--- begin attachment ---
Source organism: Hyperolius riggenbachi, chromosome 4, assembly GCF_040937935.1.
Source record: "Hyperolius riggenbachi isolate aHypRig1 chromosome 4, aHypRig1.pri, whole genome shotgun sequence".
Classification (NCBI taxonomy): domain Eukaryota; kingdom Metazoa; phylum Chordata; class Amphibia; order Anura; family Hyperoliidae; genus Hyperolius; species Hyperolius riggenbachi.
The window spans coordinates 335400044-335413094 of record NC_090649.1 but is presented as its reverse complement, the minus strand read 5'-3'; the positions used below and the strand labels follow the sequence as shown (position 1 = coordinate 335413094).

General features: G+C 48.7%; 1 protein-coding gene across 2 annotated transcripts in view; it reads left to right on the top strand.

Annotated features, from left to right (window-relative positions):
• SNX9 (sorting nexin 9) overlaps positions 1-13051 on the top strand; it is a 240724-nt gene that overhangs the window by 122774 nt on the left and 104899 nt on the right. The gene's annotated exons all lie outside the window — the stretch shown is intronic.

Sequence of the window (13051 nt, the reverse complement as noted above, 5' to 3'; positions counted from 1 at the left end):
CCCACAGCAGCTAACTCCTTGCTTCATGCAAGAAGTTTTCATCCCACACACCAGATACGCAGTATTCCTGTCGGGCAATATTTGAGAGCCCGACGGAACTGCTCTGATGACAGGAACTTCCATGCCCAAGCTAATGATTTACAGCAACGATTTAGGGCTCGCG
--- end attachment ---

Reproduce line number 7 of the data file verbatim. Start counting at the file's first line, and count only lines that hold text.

• SNX9 (sorting nexin 9) overlaps positions 1-13051 on the top strand; it is a 240724-nt gene that overhangs the window by 122774 nt on the left and 104899 nt on the right. The gene's annotated exons all lie outside the window — the stretch shown is intronic.